Tell me something funny.

THANE: A couple of nights ago, I went to see Megan Abbot and Jeff Abbot, who are not related but who are touring together in support of their new books. It was a great event and later Harlan Coben was teasing Megan on Twitter about touring with Jeff. She responded as only Megan would by saying, “But first rule of book tour: Bring your own bail money,” which stuck me not only as very funny but also as excellent advice for any writer going on tour.

To learn more about this author, visit his website:

http://www.jameslthane.com

On Why Villains are Fun. . .

The world needs villains. Especially in Judeo-Christian America, we need villains in order to validate our own moral superiority; we need villains to be the living embodiment of Evil, to be out there committing the Big Crimes, so that the rest of us can shake our heads and keep right on cheating on our taxes and stealing our neighbor’s WIFI and parking in handicap spaces.

But philosophical and moral arguments aside, we need villains because well, they’re cool. And they have way more fun than most of us.  They allow us to watch (from a safe distance) as they not only succumb to their base desires, but really revel in them. Personally, I enjoy them for their unapologetic nature, for thumbing their collective noses at the world and saying, “I do whatever I want, whenever I want, and stop me. . . if you can.” Really, how fun does that sound?

Now think about this.  What would Superman be without Lex Luther?  Answer: just an uptight guy with glasses and a strong chin.  I mean, James Bond is just a womanizer without the likes of Auric Goldfinger and Dr. No;  without the many foes Bond has battled and defeated in those books and movies, he would be a cliche, a very one-dimensional character, who would have to find a rich widower to pay for his first-class air travel, gadgets, and dry martinis.  Hell, even my beloved Red Sox are much more fun to watch when they are pitted against the Evil Empire known as the New York Yankees.

Which brings me to an article on villains and villainy I found at a tumblr site called CleverGirlHelps. I linked to the entire article below, but I’ve excerpted some choice bits for those interested, as I am, in the dynamics of villains.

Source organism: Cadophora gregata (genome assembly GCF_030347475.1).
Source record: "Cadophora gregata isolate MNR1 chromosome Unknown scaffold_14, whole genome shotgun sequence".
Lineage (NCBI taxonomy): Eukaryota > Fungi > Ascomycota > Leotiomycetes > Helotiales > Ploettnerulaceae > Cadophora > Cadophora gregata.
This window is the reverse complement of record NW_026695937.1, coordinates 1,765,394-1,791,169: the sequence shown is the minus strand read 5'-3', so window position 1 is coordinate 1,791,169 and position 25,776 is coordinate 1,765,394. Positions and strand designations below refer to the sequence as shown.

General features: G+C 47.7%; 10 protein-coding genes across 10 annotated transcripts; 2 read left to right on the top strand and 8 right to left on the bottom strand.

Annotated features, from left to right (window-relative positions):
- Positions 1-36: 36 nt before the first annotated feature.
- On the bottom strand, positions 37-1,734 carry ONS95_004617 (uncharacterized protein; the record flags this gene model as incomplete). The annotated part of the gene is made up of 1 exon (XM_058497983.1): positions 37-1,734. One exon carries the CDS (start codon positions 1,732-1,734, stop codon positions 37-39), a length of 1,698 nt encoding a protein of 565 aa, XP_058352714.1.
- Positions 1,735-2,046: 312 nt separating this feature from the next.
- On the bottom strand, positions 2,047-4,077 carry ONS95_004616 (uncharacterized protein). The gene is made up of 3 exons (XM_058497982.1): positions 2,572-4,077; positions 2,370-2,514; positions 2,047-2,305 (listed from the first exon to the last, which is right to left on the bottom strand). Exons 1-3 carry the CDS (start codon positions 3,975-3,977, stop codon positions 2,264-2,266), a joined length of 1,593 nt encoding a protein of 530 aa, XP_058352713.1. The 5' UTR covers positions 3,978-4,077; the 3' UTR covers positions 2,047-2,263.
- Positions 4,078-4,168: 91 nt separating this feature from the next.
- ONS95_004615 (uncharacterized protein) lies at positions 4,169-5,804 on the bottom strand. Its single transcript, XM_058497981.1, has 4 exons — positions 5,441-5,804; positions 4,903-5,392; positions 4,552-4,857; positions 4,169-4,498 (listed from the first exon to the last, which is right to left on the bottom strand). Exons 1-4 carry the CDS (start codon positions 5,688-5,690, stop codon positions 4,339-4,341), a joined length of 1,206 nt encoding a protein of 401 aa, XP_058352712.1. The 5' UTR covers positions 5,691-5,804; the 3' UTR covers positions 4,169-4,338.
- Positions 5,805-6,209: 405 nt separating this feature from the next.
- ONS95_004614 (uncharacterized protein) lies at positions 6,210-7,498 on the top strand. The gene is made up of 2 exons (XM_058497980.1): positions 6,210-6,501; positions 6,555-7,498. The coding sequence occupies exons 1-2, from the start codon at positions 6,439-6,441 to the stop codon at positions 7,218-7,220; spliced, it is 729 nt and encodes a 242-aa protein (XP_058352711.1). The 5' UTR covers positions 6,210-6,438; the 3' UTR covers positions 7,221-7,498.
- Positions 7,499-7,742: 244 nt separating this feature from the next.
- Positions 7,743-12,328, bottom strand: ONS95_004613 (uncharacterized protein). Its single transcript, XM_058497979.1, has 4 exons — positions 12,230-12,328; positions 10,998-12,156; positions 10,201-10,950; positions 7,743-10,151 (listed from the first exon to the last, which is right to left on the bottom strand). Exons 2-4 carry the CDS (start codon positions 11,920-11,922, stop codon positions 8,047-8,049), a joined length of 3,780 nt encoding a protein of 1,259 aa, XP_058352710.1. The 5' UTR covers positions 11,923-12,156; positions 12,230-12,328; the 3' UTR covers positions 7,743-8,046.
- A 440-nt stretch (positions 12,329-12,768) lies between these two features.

On the difference between a villain and an antagonist:

What makes a villain a villain is action. What makes an antagonist an antagonist is force against the protagonist. Again, these things can overlap, but do not always do so. I would like you to disregard the notion that villains and antagonists must be characters. They can be, but they do not always have to be.

On villainy as a reflection of the hero:

A villain can be a reflection or shadow of whatever the hero stands for and loves. A villain who is good at their job might be this because they represent whatever the hero fears, loathes, or is scared of. A reflective villain is more than not-the-hero, a villain is the essence of not-the-hero.

On villainy as conflict:

Conflict and villainy can easily coincide. Conflict is the basis of the story, the thing that drives the plot and spurs on the characters. Bear in mind, if your villain is a part of the conflict, I expect you to deal with the villain somehow before resolving the plot in its entirety.

Here’s the entire article, which is filled with smart observations on the subject as well as a variety of examples to back up her opinions. Check it out.

http://clevergirlhelps.tumblr.com/post/84565698794/hi-i-was-wondering-if-you-have-any-advice-on-writing-a

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10 Vital Novel Writing Tips from The Marshall Plan

I’m always looking for a way to simplify the process of writing novels, and again and again, I return to the Marshall Plan for Novel Writing. These ten key tips, I’ve found, to be extremely helpful. Click on the link below to read the full article.

http://themarshallplan.net/tenvitalnovelwritingtips.htm

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our story’s lead must be a sympathetic character. To achieve this end, build in four key characteristics: courage, virtue, likability, competence – See more at: http://themarshallplan.net/tenvitalnovelwritingtips.htm#sthash.wmgwkzPO.d
our story’s lead must be a sympathetic character. To achieve this end, build in four key characteristics: courage, virtue, likability, competence – See more at: http://themarshallplan.net/tenvitalnovelwritingtips.htm#sthash.wmgwkzPO.dpuf
our story’s lead must be a sympathetic character. To achieve this end, build in four key characteristics: courage, virtue, likability, competence – See more at: http://themarshallplan.net/tenvitalnovelwritingtips.htm#sthash.wmgwkzPO.dpuf
our story’s lead must be a sympathetic character. To achieve this end, build in four key characteristics: courage, virtue, likability, competence – See more at: http://themarshallplan.net/tenvitalnovelwritingtips.htm#sthash.wmgwkzPO.dpuf

Make Your Mystery Stand Out: Tips from the Marshall Plan for Novel Writing